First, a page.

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Why study podiatry at a medical college?

Podiatry, also known chiropody, deals with the study, assessment, diagnosis and treatment of the feet, ankles and lower legs. Podiatrists use their specialist knowledge to treat injuries, infections and conditions that affect the mobility and effectiveness of the lower limbs of the body.

Podiatrists make a real difference to people’s lives, improving their mobility and independence. In general, podiatrists work independently from other medical staff, working on their own caseloads and helping patients on everything from ingrowing toenails to skin problems and broken bones.

What will I study on a podiatry program?

A podiatry program will provide you with necessary knowledge and skills to gain qualification as a podiatrist. Although content may vary from country to country, you should expect your medical college to cover key concepts in anatomy, biomechanics, physiology and pharmacology.

Your program should have a strong practical element, with experience of patient-focused clinical practice and supervised projects in the healthcare arena.

Many programs will also help you to work towards a prescription certificate and local anaesthetic certificate.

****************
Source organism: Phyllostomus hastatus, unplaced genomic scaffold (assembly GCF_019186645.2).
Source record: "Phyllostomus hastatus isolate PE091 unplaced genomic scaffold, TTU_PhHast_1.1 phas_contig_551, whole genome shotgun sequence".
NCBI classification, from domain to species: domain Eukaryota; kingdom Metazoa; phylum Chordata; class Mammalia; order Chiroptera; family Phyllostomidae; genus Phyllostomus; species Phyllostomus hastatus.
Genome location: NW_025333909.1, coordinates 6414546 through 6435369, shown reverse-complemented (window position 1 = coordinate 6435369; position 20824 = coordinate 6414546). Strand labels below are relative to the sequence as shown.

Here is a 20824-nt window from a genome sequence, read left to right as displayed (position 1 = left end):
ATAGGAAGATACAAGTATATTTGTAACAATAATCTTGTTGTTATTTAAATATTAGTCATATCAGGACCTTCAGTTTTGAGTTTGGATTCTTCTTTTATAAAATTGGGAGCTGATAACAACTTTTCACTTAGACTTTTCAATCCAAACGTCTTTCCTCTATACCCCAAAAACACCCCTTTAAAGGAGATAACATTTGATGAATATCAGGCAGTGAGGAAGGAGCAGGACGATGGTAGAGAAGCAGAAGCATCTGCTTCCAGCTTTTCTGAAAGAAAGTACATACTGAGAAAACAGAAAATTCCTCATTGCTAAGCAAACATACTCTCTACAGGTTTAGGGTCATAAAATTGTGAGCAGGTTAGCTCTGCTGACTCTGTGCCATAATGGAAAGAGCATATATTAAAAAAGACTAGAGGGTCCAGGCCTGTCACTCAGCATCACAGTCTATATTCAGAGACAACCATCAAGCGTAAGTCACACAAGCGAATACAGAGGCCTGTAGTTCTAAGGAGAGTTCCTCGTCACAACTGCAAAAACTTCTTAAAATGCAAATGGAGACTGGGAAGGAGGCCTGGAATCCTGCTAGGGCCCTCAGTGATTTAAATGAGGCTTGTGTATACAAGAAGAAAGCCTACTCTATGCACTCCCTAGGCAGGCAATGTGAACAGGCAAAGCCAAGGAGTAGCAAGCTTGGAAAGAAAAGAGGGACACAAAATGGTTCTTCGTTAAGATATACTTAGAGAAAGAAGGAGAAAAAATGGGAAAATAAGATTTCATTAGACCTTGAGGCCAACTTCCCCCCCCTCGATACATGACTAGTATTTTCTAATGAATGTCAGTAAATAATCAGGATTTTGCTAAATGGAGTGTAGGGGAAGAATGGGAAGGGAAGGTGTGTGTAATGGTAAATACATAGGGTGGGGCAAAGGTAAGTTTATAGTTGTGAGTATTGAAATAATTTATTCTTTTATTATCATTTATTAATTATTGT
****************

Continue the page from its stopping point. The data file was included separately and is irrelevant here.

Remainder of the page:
Length and structure

The duration and structure of your podiatry program will depend on the medical college and country you choose to study in.

Practical work will form the main part of your training, with courses expecting you to spend several hundred hours on placement in practice. These training hours will be spread out over the full duration of your course.

Theory work will be provided through lectures and seminars, and you’ll be expected to keep up to date with the latest developments in the podiatry field.

Ho can a podiatry program help my career?

Many newly-qualified podiatrists will take a first job in a hospital or clinical setting, allowing them to gain experience of different types of injury and hone their patient skills.

As you gain experience, you’ll be able to specialise in particular industries such as sports, biomechanics, occupational health or education. A growing area of expertise is rheumatology and dermatology, which is becoming more important in ageing and overweight populations.

Many podiatrists opt to go into medical research or teaching in their later years.

Entry requirements

Each country will have a different set of entry requirements from students wanting to study podiatry at a medical college. However, a guide you can expect to be asked to demonstrate the following:
 

  • Minimum level of school education
  • High level of numeracy and literacy
  • Successful interview

What to do next

If you would like more information on studying a podiatry program at a medical college, sign up for our Free Application Service. You’ll get advice, tailored programs and application advice on medical colleges around the world.